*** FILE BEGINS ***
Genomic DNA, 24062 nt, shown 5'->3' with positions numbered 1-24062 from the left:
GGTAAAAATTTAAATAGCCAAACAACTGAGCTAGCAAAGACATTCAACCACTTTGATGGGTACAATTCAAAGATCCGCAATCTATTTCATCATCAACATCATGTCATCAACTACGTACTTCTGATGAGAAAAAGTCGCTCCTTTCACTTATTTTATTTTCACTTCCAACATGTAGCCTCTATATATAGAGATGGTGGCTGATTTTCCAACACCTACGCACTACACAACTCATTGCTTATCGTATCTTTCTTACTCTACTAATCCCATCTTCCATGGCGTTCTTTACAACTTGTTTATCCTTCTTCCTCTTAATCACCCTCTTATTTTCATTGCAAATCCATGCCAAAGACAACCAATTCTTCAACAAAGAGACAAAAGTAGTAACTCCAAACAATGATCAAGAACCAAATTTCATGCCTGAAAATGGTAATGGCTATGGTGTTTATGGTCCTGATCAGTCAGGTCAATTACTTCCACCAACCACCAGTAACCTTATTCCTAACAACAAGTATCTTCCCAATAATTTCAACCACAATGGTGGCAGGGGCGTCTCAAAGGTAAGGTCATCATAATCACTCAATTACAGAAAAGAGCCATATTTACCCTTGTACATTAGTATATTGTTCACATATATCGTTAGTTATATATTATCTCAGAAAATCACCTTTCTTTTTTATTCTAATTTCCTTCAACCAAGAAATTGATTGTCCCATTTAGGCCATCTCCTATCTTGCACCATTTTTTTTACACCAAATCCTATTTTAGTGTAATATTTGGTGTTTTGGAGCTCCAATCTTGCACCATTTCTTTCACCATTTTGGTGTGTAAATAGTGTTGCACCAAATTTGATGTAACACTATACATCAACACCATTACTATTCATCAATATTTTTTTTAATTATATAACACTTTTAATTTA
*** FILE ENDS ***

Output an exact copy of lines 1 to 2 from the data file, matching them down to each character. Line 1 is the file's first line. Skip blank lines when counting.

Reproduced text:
Genomic DNA, 24062 nt, shown 5'->3' with positions numbered 1-24062 from the left:
GGTAAAAATTTAAATAGCCAAACAACTGAGCTAGCAAAGACATTCAACCACTTTGATGGGTACAATTCAAAGATCCGCAATCTATTTCATCATCAACATCATGTCATCAACTACGTACTTCTGATGAGAAAAAGTCGCTCCTTTCACTTATTTTATTTTCACTTCCAACATGTAGCCTCTATATATAGAGATGGTGGCTGATTTTCCAACACCTACGCACTACACAACTCATTGCTTATCGTATCTTTCTTACTCTACTAATCCCATCTTCCATGGCGTTCTTTACAACTTGTTTATCCTTCTTCCTCTTAATCACCCTCTTATTTTCATTGCAAATCCATGCCAAAGACAACCAATTCTTCAACAAAGAGACAAAAGTAGTAACTCCAAACAATGATCAAGAACCAAATTTCATGCCTGAAAATGGTAATGGCTATGGTGTTTATGGTCCTGATCAGTCAGGTCAATTACTTCCACCAACCACCAGTAACCTTATTCCTAACAACAAGTATCTTCCCAATAATTTCAACCACAATGGTGGCAGGGGCGTCTCAAAGGTAAGGTCATCATAATCACTCAATTACAGAAAAGAGCCATATTTACCCTTGTACATTAGTATATTGTTCACATATATCGTTAGTTATATATTATCTCAGAAAATCACCTTTCTTTTTTATTCTAATTTCCTTCAACCAAGAAATTGATTGTCCCATTTAGGCCATCTCCTATCTTGCACCATTTTTTTTACACCAAATCCTATTTTAGTGTAATATTTGGTGTTTTGGAGCTCCAATCTTGCACCATTTCTTTCACCATTTTGGTGTGTAAATAGTGTTGCACCAAATTTGATGTAACACTATACATCAACACCATTACTATTCATCAATATTTTTTTTAATTATATAACACTTTTAATTTA